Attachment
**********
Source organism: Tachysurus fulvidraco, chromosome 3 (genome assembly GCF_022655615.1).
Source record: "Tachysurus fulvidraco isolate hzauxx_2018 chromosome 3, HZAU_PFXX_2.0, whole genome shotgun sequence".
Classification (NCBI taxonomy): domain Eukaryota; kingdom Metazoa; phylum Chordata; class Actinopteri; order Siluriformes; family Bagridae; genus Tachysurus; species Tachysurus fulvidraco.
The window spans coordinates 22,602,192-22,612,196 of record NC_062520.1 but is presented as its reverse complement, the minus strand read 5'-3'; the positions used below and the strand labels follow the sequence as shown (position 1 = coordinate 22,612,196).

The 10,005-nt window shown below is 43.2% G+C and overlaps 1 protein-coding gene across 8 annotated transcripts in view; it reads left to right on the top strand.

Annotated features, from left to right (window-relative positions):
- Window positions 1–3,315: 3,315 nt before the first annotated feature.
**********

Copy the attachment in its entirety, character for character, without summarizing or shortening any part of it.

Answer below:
Source organism: Tachysurus fulvidraco, chromosome 3 (genome assembly GCF_022655615.1).
Source record: "Tachysurus fulvidraco isolate hzauxx_2018 chromosome 3, HZAU_PFXX_2.0, whole genome shotgun sequence".
Classification (NCBI taxonomy): domain Eukaryota; kingdom Metazoa; phylum Chordata; class Actinopteri; order Siluriformes; family Bagridae; genus Tachysurus; species Tachysurus fulvidraco.
The window spans coordinates 22,602,192-22,612,196 of record NC_062520.1 but is presented as its reverse complement, the minus strand read 5'-3'; the positions used below and the strand labels follow the sequence as shown (position 1 = coordinate 22,612,196).

The 10,005-nt window shown below is 43.2% G+C and overlaps 1 protein-coding gene across 8 annotated transcripts in view; it reads left to right on the top strand.

Annotated features, from left to right (window-relative positions):
- Window positions 1–3,315: 3,315 nt before the first annotated feature.